Read This Week’s Passage: Deuteronomy 28:1–24, 47–51
Once again, the covenant structure gives the purpose for Deuteronomy 28 and the covenant curses. Taken out of context, the curses seem antithetical to God’s grace and character of mercy. But, throughout this week, we will consider multiple reasons that the curses are actually at the center of His grace and love!
First of all, people living in the ancient near East (those lands surrounding and including Israel), would expect curses in a covenant or treaty. For instance, in Assyrian and Hittite treaties, the curses are often much worse than here in Deuteronomy. While these sound harsh to us today, it was simply a way of encouraging loyalty in relationship at that time.
In addition, unlike most other ancient treaties, the one that God created starts with the blessings before the curses in Deuteronomy 28. God does not want to bring the curses on the people, because He wants to bless them. This is the whole message and theme of Deuteronomy. However, the people had a choice between the two ways. God desired them to be happy and joyful and blessed, but the people often chose the way of the curses because of their stubbornness and rebellion.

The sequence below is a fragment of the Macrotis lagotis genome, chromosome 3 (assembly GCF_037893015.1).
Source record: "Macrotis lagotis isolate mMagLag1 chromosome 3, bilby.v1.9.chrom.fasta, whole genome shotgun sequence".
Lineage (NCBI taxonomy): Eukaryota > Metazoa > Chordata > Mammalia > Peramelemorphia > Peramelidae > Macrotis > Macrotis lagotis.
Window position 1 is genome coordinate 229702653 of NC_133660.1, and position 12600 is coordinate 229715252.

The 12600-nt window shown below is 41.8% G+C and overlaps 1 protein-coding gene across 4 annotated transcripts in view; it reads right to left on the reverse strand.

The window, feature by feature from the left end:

Yet, even the curses are redemptive. God did not bring all of them at once but over time, seeking to bring the people back to Him through a reminder of the covenant and their commitment to Him. When we go through tough times, this also often turns us back to God. The prophets also used this strategy to inspire the people to return to God, warning them about the worsening curses to come if they did not repent of their evil ways.